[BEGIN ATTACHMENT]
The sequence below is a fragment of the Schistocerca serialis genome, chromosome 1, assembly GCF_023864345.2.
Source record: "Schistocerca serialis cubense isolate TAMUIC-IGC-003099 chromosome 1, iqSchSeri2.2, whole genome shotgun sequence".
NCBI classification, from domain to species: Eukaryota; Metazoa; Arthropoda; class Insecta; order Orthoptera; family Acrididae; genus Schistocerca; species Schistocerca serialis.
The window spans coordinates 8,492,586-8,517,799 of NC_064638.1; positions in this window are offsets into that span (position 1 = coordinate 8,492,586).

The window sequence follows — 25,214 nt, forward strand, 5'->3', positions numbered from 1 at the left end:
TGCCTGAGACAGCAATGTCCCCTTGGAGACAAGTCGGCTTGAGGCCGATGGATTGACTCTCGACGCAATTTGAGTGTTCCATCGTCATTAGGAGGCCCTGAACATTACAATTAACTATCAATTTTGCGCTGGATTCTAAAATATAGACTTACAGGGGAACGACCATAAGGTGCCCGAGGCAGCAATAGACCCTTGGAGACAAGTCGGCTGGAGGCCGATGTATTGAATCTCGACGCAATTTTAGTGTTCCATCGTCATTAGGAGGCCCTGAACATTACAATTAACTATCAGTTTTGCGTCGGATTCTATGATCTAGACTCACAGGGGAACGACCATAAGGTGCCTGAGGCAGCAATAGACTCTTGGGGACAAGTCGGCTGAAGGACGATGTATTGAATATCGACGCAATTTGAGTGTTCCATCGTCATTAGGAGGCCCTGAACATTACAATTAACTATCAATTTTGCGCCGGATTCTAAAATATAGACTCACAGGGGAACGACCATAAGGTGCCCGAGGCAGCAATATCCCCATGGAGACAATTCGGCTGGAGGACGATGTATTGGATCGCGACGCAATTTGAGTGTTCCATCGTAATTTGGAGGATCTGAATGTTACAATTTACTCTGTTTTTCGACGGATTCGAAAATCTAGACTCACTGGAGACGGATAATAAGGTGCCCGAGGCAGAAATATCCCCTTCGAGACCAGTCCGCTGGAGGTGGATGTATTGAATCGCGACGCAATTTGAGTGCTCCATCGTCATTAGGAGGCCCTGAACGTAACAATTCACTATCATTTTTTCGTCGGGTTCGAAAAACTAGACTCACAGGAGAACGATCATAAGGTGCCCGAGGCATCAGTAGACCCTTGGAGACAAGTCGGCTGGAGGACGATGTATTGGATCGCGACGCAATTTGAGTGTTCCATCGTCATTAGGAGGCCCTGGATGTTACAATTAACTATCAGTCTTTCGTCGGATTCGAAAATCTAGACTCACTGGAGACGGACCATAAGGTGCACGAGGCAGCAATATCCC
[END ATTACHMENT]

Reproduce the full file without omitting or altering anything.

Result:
The sequence below is a fragment of the Schistocerca serialis genome, chromosome 1, assembly GCF_023864345.2.
Source record: "Schistocerca serialis cubense isolate TAMUIC-IGC-003099 chromosome 1, iqSchSeri2.2, whole genome shotgun sequence".
NCBI classification, from domain to species: Eukaryota; Metazoa; Arthropoda; class Insecta; order Orthoptera; family Acrididae; genus Schistocerca; species Schistocerca serialis.
The window spans coordinates 8,492,586-8,517,799 of NC_064638.1; positions in this window are offsets into that span (position 1 = coordinate 8,492,586).

The window sequence follows — 25,214 nt, forward strand, 5'->3', positions numbered from 1 at the left end:
TGCCTGAGACAGCAATGTCCCCTTGGAGACAAGTCGGCTTGAGGCCGATGGATTGACTCTCGACGCAATTTGAGTGTTCCATCGTCATTAGGAGGCCCTGAACATTACAATTAACTATCAATTTTGCGCTGGATTCTAAAATATAGACTTACAGGGGAACGACCATAAGGTGCCCGAGGCAGCAATAGACCCTTGGAGACAAGTCGGCTGGAGGCCGATGTATTGAATCTCGACGCAATTTTAGTGTTCCATCGTCATTAGGAGGCCCTGAACATTACAATTAACTATCAGTTTTGCGTCGGATTCTATGATCTAGACTCACAGGGGAACGACCATAAGGTGCCTGAGGCAGCAATAGACTCTTGGGGACAAGTCGGCTGAAGGACGATGTATTGAATATCGACGCAATTTGAGTGTTCCATCGTCATTAGGAGGCCCTGAACATTACAATTAACTATCAATTTTGCGCCGGATTCTAAAATATAGACTCACAGGGGAACGACCATAAGGTGCCCGAGGCAGCAATATCCCCATGGAGACAATTCGGCTGGAGGACGATGTATTGGATCGCGACGCAATTTGAGTGTTCCATCGTAATTTGGAGGATCTGAATGTTACAATTTACTCTGTTTTTCGACGGATTCGAAAATCTAGACTCACTGGAGACGGATAATAAGGTGCCCGAGGCAGAAATATCCCCTTCGAGACCAGTCCGCTGGAGGTGGATGTATTGAATCGCGACGCAATTTGAGTGCTCCATCGTCATTAGGAGGCCCTGAACGTAACAATTCACTATCATTTTTTCGTCGGGTTCGAAAAACTAGACTCACAGGAGAACGATCATAAGGTGCCCGAGGCATCAGTAGACCCTTGGAGACAAGTCGGCTGGAGGACGATGTATTGGATCGCGACGCAATTTGAGTGTTCCATCGTCATTAGGAGGCCCTGGATGTTACAATTAACTATCAGTCTTTCGTCGGATTCGAAAATCTAGACTCACTGGAGACGGACCATAAGGTGCACGAGGCAGCAATATCCC